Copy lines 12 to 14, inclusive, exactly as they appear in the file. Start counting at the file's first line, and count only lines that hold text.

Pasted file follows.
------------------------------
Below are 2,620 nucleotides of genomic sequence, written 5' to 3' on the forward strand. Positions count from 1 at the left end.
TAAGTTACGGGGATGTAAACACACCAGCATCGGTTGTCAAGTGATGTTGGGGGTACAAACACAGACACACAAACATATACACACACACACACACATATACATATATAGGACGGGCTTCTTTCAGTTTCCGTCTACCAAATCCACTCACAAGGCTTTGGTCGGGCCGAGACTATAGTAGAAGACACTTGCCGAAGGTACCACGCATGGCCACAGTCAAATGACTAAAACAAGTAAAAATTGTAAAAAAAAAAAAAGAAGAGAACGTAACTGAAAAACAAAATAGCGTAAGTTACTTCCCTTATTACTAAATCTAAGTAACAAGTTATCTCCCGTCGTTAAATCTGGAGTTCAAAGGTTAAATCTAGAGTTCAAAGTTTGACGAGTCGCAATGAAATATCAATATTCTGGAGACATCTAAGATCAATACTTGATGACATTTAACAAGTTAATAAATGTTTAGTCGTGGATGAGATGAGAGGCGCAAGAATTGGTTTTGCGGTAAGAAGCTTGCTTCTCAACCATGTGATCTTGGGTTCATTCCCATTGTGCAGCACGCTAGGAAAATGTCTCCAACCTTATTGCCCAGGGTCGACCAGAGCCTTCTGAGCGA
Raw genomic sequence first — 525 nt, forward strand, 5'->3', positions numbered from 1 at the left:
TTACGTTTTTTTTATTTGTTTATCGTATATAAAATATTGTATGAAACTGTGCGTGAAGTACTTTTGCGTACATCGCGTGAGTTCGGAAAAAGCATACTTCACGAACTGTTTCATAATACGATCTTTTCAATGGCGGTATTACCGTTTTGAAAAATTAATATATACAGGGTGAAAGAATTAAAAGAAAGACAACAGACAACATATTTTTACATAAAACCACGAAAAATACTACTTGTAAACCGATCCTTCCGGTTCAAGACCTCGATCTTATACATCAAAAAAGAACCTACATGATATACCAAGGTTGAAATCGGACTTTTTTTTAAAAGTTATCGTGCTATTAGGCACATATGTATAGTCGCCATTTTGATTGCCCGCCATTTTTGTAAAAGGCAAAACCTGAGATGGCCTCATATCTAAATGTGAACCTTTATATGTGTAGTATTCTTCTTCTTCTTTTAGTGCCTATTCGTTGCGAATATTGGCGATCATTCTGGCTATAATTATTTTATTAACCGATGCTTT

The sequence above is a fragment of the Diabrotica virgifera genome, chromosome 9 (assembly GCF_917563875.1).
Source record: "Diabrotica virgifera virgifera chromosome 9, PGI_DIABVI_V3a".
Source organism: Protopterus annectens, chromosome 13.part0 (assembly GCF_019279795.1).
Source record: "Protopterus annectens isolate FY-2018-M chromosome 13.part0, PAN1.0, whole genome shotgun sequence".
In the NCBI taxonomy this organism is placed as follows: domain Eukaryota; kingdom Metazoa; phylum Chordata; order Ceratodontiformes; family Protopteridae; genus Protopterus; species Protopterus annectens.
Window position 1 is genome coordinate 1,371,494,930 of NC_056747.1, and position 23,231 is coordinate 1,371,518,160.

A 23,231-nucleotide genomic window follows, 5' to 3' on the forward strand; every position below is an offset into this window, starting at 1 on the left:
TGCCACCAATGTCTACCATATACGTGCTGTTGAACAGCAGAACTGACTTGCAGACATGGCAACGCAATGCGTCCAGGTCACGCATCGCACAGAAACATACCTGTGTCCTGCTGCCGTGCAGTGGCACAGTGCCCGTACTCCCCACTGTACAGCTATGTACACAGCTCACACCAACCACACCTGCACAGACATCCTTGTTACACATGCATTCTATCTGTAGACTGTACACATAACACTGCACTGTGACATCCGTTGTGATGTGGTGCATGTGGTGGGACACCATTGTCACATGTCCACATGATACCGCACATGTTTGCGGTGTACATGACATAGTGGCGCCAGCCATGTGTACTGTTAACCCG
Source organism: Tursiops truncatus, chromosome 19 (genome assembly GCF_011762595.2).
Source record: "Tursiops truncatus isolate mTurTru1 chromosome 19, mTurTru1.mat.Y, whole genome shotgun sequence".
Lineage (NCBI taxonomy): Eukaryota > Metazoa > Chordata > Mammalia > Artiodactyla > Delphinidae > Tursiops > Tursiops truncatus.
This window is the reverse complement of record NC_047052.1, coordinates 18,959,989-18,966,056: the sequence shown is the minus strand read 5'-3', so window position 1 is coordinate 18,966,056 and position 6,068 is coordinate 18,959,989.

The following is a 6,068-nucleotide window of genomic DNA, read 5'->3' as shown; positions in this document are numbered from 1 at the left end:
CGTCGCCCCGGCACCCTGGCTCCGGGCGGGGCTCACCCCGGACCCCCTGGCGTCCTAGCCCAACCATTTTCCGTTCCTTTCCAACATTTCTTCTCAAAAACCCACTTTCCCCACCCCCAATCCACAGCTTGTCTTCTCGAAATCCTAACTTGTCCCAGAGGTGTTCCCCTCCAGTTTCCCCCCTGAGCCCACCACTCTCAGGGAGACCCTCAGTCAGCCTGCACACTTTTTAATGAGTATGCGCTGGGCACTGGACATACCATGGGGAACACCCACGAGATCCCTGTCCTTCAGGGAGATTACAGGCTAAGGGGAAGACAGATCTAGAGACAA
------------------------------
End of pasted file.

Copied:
TGCCACCAATGTCTACCATATACGTGCTGTTGAACAGCAGAACTGACTTGCAGACATGGCAACGCAATGCGTCCAGGTCACGCATCGCACAGAAACATACCTGTGTCCTGCTGCCGTGCAGTGGCACAGTGCCCGTACTCCCCACTGTACAGCTATGTACACAGCTCACACCAACCACACCTGCACAGACATCCTTGTTACACATGCATTCTATCTGTAGACTGTACACATAACACTGCACTGTGACATCCGTTGTGATGTGGTGCATGTGGTGGGACACCATTGTCACATGTCCACATGATACCGCACATGTTTGCGGTGTACATGACATAGTGGCGCCAGCCATGTGTACTGTTAACCCG
Source organism: Tursiops truncatus, chromosome 19 (genome assembly GCF_011762595.2).
Source record: "Tursiops truncatus isolate mTurTru1 chromosome 19, mTurTru1.mat.Y, whole genome shotgun sequence".